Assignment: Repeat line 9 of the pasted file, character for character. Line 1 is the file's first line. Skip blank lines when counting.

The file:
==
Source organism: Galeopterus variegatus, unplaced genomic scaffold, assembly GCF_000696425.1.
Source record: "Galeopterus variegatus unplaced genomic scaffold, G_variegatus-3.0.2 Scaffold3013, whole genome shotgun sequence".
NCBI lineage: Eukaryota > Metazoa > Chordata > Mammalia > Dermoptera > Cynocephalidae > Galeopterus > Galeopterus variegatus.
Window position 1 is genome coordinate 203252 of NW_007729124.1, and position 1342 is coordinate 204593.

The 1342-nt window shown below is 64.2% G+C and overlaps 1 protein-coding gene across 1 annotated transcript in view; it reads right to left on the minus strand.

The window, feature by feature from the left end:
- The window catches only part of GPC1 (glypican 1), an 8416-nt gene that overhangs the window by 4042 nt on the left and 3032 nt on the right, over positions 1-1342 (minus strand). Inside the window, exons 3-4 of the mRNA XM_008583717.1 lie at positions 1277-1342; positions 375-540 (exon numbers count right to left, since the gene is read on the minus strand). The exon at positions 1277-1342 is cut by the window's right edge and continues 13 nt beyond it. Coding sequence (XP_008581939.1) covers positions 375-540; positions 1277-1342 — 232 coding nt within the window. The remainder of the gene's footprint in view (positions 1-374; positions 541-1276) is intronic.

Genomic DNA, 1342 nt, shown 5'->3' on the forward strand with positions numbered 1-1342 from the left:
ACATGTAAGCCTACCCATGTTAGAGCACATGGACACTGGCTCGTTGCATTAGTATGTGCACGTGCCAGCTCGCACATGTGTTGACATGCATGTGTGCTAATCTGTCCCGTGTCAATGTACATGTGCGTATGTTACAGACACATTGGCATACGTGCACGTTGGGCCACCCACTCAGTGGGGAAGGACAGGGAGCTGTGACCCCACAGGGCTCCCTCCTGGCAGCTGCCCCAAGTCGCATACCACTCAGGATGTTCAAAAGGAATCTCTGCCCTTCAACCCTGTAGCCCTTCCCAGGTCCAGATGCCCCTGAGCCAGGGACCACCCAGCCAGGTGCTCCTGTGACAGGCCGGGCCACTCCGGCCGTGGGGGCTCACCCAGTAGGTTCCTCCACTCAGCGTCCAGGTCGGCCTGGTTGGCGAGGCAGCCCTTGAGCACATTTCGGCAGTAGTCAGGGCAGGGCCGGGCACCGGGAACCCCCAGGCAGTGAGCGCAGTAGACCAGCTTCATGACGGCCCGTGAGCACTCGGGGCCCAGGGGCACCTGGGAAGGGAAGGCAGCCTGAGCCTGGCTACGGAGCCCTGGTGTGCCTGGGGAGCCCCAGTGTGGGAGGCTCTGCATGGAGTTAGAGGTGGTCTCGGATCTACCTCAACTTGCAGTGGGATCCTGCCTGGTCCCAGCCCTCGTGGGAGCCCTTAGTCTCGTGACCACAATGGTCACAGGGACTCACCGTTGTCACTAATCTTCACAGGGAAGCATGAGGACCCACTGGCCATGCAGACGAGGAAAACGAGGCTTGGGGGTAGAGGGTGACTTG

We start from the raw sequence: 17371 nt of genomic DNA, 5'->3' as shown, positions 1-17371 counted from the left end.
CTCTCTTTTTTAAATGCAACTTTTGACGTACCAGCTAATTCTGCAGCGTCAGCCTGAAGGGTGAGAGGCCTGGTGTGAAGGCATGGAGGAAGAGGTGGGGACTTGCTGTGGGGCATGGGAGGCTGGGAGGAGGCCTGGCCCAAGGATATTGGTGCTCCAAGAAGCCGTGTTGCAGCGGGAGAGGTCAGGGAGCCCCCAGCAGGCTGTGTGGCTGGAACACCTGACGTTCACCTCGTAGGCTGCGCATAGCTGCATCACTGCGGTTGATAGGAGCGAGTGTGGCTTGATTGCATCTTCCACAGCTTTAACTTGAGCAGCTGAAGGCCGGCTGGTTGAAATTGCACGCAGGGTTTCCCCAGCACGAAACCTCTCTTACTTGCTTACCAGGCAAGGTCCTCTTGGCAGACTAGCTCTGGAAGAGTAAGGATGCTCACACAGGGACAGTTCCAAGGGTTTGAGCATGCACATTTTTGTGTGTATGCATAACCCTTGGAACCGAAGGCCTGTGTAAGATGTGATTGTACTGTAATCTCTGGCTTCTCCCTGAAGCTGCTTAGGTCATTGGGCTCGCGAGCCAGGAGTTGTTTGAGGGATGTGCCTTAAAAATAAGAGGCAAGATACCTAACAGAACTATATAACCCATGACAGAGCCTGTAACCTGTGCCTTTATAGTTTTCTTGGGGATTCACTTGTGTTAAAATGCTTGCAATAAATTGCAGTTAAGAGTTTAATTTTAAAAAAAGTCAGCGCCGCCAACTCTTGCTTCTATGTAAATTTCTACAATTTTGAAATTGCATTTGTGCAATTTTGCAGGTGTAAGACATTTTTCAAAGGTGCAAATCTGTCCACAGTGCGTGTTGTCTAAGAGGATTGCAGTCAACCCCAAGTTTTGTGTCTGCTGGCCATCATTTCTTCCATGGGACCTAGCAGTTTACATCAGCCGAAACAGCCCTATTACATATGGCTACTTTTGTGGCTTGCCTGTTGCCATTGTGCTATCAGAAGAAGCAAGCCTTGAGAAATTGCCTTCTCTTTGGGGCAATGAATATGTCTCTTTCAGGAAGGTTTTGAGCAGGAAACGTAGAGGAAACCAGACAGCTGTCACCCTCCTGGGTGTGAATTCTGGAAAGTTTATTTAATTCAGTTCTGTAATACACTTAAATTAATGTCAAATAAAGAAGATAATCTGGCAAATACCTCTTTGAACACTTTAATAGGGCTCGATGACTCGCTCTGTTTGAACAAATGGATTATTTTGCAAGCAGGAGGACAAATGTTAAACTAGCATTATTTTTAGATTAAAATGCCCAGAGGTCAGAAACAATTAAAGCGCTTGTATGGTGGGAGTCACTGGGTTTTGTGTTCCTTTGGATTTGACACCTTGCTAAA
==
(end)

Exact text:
ACATGTAAGCCTACCCATGTTAGAGCACATGGACACTGGCTCGTTGCATTAGTATGTGCACGTGCCAGCTCGCACATGTGTTGACATGCATGTGTGCTAATCTGTCCCGTGTCAATGTACATGTGCGTATGTTACAGACACATTGGCATACGTGCACGTTGGGCCACCCACTCAGTGGGGAAGGACAGGGAGCTGTGACCCCACAGGGCTCCCTCCTGGCAGCTGCCCCAAGTCGCATACCACTCAGGATGTTCAAAAGGAATCTCTGCCCTTCAACCCTGTAGCCCTTCCCAGGTCCAGATGCCCCTGAGCCAGGGACCACCCAGCCAGGTGCTCCTGTGACAGGCCGGGCCACTCCGGCCGTGGGGGCTCACCCAGTAGGTTCCTCCACTCAGCGTCCAGGTCGGCCTGGTTGGCGAGGCAGCCCTTGAGCACATTTCGGCAGTAGTCAGGGCAGGGCCGGGCACCGGGAACCCCCAGGCAGTGAGCGCAGTAGACCAGCTTCATGACGGCCCGTGAGCACTCGGGGCCCAGGGGCACCTGGGAAGGGAAGGCAGCCTGAGCCTGGCTACGGAGCCCTGGTGTGCCTGGGGAGCCCCAGTGTGGGAGGCTCTGCATGGAGTTAGAGGTGGTCTCGGATCTACCTCAACTTGCAGTGGGATCCTGCCTGGTCCCAGCCCTCGTGGGAGCCCTTAGTCTCGTGACCACAATGGTCACAGGGACTCACCGTTGTCACTAATCTTCACAGGGAAGCATGAGGACCCACTGGCCATGCAGACGAGGAAAACGAGGCTTGGGGGTAGAGGGTGACTTG